Victorian union delegates respond to Reith


By Chris Slee

MELBOURNE — A July 7 Victorian Trades Hall Council-organised meeting of about 1000 union delegates passed a resolution calling for a "sustained campaign" against the federal government's "second wave" industrial relations legislation. A stop-work meeting and rally will take place on August 12, with regional stop-works and rallies between August 17 and 25.

The resolution condemned the legislation as "a fundamental leap toward total deregulation of the labour market. It weakens the protection of the award system and access to it, reinforces the primacy of unfair individual contracts over collective bargaining, weakens the powers of the Australian Industrial Relations Commission and interferes with the ability of workers to organise and take industrial action. Not one aspect of the legislation can be supported or justified."

The resolution stated, "Member and community education and mobilisation is the key to defeating the legislation. To achieve this delegates will: distribute information to members and hold job meetings; encourage members to write to the Liberals and Democrats; organise letter writing to newspapers and calls to radio; alert the VTHC to cases of injustice under the Kennett system and under the Workplace Relations Act that might be used as examples in the media or before the expected Senate inquiry."

Noting that the Democrats will determine the fate of the legislation in the Senate, the resolution stated: "We call on them to say 'No' to the Coalition and to refuse to negotiate. The Democrats must decide on which side they stand: with workers and in defence of their rights or on the side of the de-regulators and business. We give notice to the Democrats that should they stray across that line we will do everything in our power to mobilise electoral opposition to them."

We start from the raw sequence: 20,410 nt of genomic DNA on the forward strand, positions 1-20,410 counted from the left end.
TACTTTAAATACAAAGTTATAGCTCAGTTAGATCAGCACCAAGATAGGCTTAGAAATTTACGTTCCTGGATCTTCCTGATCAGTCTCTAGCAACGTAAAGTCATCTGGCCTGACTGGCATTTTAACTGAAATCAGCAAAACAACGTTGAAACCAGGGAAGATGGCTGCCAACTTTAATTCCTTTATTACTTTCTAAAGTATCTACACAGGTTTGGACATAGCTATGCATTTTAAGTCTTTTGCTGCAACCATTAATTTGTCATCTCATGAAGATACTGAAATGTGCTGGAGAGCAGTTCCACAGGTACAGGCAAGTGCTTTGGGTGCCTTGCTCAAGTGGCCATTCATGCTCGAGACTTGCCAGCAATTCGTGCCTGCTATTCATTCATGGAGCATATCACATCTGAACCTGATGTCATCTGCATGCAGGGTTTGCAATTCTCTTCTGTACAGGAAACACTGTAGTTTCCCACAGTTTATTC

ACTU president Jennie George told the meeting, "We beat Reith over the MUA [Maritime Union of Australia]. We can beat him again." She addressed the need to reach out to community groups, including the welfare sector and women's and migrant groups.

Speaking about the attacks on the Construction, Forestry, Mining and Energy Union (CFMEU) because of its high level of union membership, she said, "We can not allow the construction division to be isolated". George pointed out that nurses, teachers and police also have high levels of unionisation, and asked if they would be attacked too.

Arch Bevis, state Labor's industrial relations spokesperson, promised to abolish the government's Employment Advocate if the ALP wins government, but made no other specific promises.

Electrical Trades Union state secretary Dean Mighell said, "If Reith wants a blue, we are more than happy to have one". He called on those present to build a huge rally on August 12, exceeding the 100,000 who rallied in solidarity with the MUA last year.

In Sydney, union members and supporters are planning a state-wide day of action for August 24. On July 8, more than 200 people marched from the CFMEU office to the Industrial Relations Commission building.